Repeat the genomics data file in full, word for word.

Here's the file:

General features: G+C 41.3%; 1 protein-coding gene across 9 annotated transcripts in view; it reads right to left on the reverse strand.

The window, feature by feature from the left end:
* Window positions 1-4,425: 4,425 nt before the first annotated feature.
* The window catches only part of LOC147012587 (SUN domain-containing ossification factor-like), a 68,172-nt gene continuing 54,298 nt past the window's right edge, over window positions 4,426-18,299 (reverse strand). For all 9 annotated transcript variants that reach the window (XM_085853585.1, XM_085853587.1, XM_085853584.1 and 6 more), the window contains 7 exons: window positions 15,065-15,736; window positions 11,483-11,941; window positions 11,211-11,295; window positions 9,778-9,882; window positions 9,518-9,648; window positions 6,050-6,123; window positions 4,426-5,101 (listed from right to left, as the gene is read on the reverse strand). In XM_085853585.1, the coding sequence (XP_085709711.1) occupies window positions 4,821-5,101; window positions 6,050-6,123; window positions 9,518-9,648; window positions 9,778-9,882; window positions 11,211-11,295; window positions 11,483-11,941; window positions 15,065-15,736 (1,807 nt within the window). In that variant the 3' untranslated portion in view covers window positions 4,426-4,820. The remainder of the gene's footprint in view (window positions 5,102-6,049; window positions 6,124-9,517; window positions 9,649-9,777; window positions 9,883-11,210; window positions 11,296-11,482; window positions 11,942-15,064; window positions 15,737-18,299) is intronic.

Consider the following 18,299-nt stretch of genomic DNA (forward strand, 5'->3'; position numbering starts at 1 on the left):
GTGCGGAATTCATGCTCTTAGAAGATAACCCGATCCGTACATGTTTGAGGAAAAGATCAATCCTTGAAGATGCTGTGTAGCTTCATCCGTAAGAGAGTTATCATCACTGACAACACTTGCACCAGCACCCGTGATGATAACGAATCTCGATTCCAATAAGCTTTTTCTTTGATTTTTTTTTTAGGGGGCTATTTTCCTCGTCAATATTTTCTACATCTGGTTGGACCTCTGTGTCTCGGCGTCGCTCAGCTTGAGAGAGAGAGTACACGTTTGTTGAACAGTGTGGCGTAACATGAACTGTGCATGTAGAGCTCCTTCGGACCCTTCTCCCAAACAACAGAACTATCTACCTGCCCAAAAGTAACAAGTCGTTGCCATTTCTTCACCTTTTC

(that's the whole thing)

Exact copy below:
General features: G+C 41.3%; 1 protein-coding gene across 9 annotated transcripts in view; it reads right to left on the reverse strand.

The window, feature by feature from the left end:
* Window positions 1-4,425: 4,425 nt before the first annotated feature.
* The window catches only part of LOC147012587 (SUN domain-containing ossification factor-like), a 68,172-nt gene continuing 54,298 nt past the window's right edge, over window positions 4,426-18,299 (reverse strand). For all 9 annotated transcript variants that reach the window (XM_085853585.1, XM_085853587.1, XM_085853584.1 and 6 more), the window contains 7 exons: window positions 15,065-15,736; window positions 11,483-11,941; window positions 11,211-11,295; window positions 9,778-9,882; window positions 9,518-9,648; window positions 6,050-6,123; window positions 4,426-5,101 (listed from right to left, as the gene is read on the reverse strand). In XM_085853585.1, the coding sequence (XP_085709711.1) occupies window positions 4,821-5,101; window positions 6,050-6,123; window positions 9,518-9,648; window positions 9,778-9,882; window positions 11,211-11,295; window positions 11,483-11,941; window positions 15,065-15,736 (1,807 nt within the window). In that variant the 3' untranslated portion in view covers window positions 4,426-4,820. The remainder of the gene's footprint in view (window positions 5,102-6,049; window positions 6,124-9,517; window positions 9,649-9,777; window positions 9,883-11,210; window positions 11,296-11,482; window positions 11,942-15,064; window positions 15,737-18,299) is intronic.

Consider the following 18,299-nt stretch of genomic DNA (forward strand, 5'->3'; position numbering starts at 1 on the left):
GTGCGGAATTCATGCTCTTAGAAGATAACCCGATCCGTACATGTTTGAGGAAAAGATCAATCCTTGAAGATGCTGTGTAGCTTCATCCGTAAGAGAGTTATCATCACTGACAACACTTGCACCAGCACCCGTGATGATAACGAATCTCGATTCCAATAAGCTTTTTCTTTGATTTTTTTTTTAGGGGGCTATTTTCCTCGTCAATATTTTCTACATCTGGTTGGACCTCTGTGTCTCGGCGTCGCTCAGCTTGAGAGAGAGAGTACACGTTTGTTGAACAGTGTGGCGTAACATGAACTGTGCATGTAGAGCTCCTTCGGACCCTTCTCCCAAACAACAGAACTATCTACCTGCCCAAAAGTAACAAGTCGTTGCCATTTCTTCACCTTTTC